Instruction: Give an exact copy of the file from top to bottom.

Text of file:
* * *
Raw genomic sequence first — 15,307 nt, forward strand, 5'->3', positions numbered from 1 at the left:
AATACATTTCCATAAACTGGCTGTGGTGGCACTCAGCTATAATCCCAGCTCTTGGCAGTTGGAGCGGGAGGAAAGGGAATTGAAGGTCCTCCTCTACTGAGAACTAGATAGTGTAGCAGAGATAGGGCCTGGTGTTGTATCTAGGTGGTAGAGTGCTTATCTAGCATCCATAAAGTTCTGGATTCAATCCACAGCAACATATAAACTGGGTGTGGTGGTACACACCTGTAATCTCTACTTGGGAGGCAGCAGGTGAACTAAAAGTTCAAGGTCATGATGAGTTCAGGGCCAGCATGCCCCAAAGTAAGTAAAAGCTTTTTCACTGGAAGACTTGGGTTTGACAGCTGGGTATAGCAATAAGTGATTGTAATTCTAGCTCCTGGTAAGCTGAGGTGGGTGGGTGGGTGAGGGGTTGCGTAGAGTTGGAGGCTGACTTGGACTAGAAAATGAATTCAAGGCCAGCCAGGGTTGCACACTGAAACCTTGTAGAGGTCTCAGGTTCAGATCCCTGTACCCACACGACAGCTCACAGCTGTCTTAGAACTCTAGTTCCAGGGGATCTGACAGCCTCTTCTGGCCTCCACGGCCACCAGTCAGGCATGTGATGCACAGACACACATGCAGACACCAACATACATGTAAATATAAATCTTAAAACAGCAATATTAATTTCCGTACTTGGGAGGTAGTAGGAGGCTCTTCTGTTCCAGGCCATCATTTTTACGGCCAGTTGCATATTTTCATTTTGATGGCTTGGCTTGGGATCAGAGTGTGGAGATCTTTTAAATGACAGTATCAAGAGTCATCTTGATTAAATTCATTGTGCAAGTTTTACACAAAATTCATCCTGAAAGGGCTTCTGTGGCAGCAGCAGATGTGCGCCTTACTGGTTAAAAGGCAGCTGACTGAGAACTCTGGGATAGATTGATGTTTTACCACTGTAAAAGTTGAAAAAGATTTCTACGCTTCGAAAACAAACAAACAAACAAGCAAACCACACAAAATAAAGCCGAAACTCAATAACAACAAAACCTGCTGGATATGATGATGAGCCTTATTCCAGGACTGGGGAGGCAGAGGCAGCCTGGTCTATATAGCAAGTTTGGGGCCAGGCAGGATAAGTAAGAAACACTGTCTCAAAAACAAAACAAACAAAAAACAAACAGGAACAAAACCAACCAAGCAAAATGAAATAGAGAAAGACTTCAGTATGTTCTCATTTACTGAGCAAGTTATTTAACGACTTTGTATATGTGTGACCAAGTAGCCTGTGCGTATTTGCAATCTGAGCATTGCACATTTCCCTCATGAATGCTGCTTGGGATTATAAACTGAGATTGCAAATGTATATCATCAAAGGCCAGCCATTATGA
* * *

Raw genomic sequence first — 15,307 nt, forward strand, 5'->3', positions numbered from 1 at the left:
AATACATTTCCATAAACTGGCTGTGGTGGCACTCAGCTATAATCCCAGCTCTTGGCAGTTGGAGCGGGAGGAAAGGGAATTGAAGGTCCTCCTCTACTGAGAACTAGATAGTGTAGCAGAGATAGGGCCTGGTGTTGTATCTAGGTGGTAGAGTGCTTATCTAGCATCCATAAAGTTCTGGATTCAATCCACAGCAACATATAAACTGGGTGTGGTGGTACACACCTGTAATCTCTACTTGGGAGGCAGCAGGTGAACTAAAAGTTCAAGGTCATGATGAGTTCAGGGCCAGCATGCCCCAAAGTAAGTAAAAGCTTTTTCACTGGAAGACTTGGGTTTGACAGCTGGGTATAGCAATAAGTGATTGTAATTCTAGCTCCTGGTAAGCTGAGGTGGGTGGGTGGGTGAGGGGTTGCGTAGAGTTGGAGGCTGACTTGGACTAGAAAATGAATTCAAGGCCAGCCAGGGTTGCACACTGAAACCTTGTAGAGGTCTCAGGTTCAGATCCCTGTACCCACACGACAGCTCACAGCTGTCTTAGAACTCTAGTTCCAGGGGATCTGACAGCCTCTTCTGGCCTCCACGGCCACCAGTCAGGCATGTGATGCACAGACACACATGCAGACACCAACATACATGTAAATATAAATCTTAAAACAGCAATATTAATTTCCGTACTTGGGAGGTAGTAGGAGGCTCTTCTGTTCCAGGCCATCATTTTTACGGCCAGTTGCATATTTTCATTTTGATGGCTTGGCTTGGGATCAGAGTGTGGAGATCTTTTAAATGACAGTATCAAGAGTCATCTTGATTAAATTCATTGTGCAAGTTTTACACAAAATTCATCCTGAAAGGGCTTCTGTGGCAGCAGCAGATGTGCGCCTTACTGGTTAAAAGGCAGCTGACTGAGAACTCTGGGATAGATTGATGTTTTACCACTGTAAAAGTTGAAAAAGATTTCTACGCTTCGAAAACAAACAAACAAACAAGCAAACCACACAAAATAAAGCCGAAACTCAATAACAACAAAACCTGCTGGATATGATGATGAGCCTTATTCCAGGACTGGGGAGGCAGAGGCAGCCTGGTCTATATAGCAAGTTTGGGGCCAGGCAGGATAAGTAAGAAACACTGTCTCAAAAACAAAACAAACAAAAAACAAACAGGAACAAAACCAACCAAGCAAAATGAAATAGAGAAAGACTTCAGTATGTTCTCATTTACTGAGCAAGTTATTTAACGACTTTGTATATGTGTGACCAAGTAGCCTGTGCGTATTTGCAATCTGAGCATTGCACATTTCCCTCATGAATGCTGCTTGGGATTATAAACTGAGATTGCAAATGTATATCATCAAAGGCCAGCCATTATGA